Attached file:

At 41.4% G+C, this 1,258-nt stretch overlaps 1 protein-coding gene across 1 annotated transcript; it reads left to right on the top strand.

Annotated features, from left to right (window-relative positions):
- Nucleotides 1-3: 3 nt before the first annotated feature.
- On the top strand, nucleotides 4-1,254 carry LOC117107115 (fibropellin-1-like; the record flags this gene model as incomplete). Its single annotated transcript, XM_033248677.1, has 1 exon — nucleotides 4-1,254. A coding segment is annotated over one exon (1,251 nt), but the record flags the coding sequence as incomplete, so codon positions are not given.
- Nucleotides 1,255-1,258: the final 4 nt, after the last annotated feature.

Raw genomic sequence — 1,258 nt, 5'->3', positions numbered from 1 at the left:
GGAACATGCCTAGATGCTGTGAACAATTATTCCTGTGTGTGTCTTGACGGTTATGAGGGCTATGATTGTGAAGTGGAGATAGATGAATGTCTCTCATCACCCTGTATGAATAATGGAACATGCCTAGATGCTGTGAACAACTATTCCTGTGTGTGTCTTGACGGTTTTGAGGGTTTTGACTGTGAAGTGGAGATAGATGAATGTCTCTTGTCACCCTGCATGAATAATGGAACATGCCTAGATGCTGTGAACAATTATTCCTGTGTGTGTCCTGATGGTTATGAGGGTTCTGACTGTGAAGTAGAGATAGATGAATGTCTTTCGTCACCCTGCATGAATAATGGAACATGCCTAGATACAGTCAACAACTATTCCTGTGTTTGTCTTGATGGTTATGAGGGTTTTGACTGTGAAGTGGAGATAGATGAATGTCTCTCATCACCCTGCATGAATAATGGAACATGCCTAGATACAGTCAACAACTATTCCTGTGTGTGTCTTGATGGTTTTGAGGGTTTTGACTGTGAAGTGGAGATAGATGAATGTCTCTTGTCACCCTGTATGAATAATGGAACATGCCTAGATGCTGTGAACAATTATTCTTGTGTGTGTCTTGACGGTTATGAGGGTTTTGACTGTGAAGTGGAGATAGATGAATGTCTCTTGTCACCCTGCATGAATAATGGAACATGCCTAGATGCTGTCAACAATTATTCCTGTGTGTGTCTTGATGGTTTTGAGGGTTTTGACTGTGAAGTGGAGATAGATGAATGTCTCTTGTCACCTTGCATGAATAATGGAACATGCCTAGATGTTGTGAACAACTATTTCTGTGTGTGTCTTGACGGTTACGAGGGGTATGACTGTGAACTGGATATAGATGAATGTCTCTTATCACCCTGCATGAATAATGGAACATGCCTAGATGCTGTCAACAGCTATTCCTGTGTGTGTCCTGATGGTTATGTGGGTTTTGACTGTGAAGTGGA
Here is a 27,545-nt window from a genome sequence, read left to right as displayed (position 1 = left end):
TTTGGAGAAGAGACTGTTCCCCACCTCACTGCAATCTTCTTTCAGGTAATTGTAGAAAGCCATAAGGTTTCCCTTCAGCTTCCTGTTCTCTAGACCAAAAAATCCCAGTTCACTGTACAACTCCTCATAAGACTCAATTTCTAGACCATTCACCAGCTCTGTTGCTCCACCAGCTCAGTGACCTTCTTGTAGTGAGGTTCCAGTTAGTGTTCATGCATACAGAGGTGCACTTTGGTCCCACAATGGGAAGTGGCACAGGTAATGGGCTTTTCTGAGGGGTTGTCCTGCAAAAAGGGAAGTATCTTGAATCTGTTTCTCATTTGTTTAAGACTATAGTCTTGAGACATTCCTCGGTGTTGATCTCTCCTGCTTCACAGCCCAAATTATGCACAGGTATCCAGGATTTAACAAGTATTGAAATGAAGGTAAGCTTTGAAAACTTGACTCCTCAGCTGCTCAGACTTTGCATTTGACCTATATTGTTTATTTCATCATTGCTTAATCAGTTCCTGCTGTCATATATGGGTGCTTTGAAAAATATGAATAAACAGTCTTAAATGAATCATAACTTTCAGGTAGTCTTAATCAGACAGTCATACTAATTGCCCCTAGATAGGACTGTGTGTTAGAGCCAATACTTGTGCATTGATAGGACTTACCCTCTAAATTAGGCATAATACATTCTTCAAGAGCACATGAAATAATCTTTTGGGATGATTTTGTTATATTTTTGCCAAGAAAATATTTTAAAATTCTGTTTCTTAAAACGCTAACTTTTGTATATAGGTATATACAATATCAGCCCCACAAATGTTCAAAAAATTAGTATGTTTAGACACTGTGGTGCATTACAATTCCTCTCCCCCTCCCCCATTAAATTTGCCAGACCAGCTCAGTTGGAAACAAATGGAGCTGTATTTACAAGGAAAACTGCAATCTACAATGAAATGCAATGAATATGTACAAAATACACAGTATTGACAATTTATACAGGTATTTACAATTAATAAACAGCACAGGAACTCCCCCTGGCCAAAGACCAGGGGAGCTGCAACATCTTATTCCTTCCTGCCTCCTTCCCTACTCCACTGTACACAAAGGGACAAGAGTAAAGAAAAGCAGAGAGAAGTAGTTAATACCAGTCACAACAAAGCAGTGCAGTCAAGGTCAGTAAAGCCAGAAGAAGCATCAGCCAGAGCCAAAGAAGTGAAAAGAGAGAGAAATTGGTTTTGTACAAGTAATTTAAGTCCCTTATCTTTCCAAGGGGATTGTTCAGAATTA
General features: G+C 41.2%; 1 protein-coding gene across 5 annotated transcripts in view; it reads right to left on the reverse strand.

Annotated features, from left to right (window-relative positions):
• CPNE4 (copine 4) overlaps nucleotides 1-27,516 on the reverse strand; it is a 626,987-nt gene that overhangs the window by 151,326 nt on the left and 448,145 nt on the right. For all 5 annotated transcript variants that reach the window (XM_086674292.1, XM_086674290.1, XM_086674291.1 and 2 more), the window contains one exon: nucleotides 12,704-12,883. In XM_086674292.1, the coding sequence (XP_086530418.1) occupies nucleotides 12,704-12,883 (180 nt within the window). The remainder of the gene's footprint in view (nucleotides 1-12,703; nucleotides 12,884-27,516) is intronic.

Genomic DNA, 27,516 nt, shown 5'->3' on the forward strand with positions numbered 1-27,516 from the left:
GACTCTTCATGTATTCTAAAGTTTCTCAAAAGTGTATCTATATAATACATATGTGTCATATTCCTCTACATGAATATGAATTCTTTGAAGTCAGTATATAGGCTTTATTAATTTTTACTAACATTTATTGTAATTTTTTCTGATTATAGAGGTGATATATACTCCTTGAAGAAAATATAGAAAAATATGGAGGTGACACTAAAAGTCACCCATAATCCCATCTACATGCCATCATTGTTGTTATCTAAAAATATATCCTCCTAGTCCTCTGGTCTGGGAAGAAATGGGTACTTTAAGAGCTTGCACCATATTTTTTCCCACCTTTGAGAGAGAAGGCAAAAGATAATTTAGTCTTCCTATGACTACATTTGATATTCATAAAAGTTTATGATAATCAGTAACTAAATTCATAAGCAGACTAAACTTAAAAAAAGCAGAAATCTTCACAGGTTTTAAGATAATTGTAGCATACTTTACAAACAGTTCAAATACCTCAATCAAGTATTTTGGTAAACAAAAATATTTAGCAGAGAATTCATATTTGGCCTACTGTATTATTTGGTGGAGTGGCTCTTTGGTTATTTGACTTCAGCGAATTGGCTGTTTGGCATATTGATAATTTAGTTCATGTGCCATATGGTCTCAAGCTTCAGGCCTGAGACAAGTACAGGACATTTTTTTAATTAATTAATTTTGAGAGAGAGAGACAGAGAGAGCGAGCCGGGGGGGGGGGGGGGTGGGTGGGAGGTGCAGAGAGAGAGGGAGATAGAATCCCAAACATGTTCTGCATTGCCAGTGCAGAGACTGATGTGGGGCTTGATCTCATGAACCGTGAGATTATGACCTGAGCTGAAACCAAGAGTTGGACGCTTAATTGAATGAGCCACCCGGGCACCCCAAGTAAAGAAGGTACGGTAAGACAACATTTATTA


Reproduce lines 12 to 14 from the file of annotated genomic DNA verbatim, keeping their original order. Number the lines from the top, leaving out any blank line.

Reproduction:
• CPNE4 (copine 4) overlaps nucleotides 1-27,516 on the reverse strand; it is a 626,987-nt gene that overhangs the window by 151,326 nt on the left and 448,145 nt on the right. For all 5 annotated transcript variants that reach the window (XM_086674292.1, XM_086674290.1, XM_086674291.1 and 2 more), the window contains one exon: nucleotides 12,704-12,883. In XM_086674292.1, the coding sequence (XP_086530418.1) occupies nucleotides 12,704-12,883 (180 nt within the window). The remainder of the gene's footprint in view (nucleotides 1-12,703; nucleotides 12,884-27,516) is intronic.

Genomic DNA, 27,516 nt, shown 5'->3' on the forward strand with positions numbered 1-27,516 from the left:
GACTCTTCATGTATTCTAAAGTTTCTCAAAAGTGTATCTATATAATACATATGTGTCATATTCCTCTACATGAATATGAATTCTTTGAAGTCAGTATATAGGCTTTATTAATTTTTACTAACATTTATTGTAATTTTTTCTGATTATAGAGGTGATATATACTCCTTGAAGAAAATATAGAAAAATATGGAGGTGACACTAAAAGTCACCCATAATCCCATCTACATGCCATCATTGTTGTTATCTAAAAATATATCCTCCTAGTCCTCTGGTCTGGGAAGAAATGGGTACTTTAAGAGCTTGCACCATATTTTTTCCCACCTTTGAGAGAGAAGGCAAAAGATAATTTAGTCTTCCTATGACTACATTTGATATTCATAAAAGTTTATGATAATCAGTAACTAAATTCATAAGCAGACTAAACTTAAAAAAAGCAGAAATCTTCACAGGTTTTAAGATAATTGTAGCATACTTTACAAACAGTTCAAATACCTCAATCAAGTATTTTGGTAAACAAAAATATTTAGCAGAGAATTCATATTTGGCCTACTGTATTATTTGGTGGAGTGGCTCTTTGGTTATTTGACTTCAGCGAATTGGCTGTTTGGCATATTGATAATTTAGTTCATGTGCCATATGGTCTCAAGCTTCAGGCCTGAGACAAGTACAGGACATTTTTTTAATTAATTAATTTTGAGAGAGAGAGACAGAGAGAGCGAGCCGGGGGGGGGGGGGGGTGGGTGGGAGGTGCAGAGAGAGAGGGAGATAGAATCCCAAACATGTTCTGCATTGCCAGTGCAGAGACTGATGTGGGGCTTGATCTCATGAACCGTGAGATTATGACCTGAGCTGAAACCAAGAGTTGGACGCTTAATTGAATGAGCCACCCGGGCACCCCAAGTAAAGAAGGTACGGTAAGACAACATTTATTA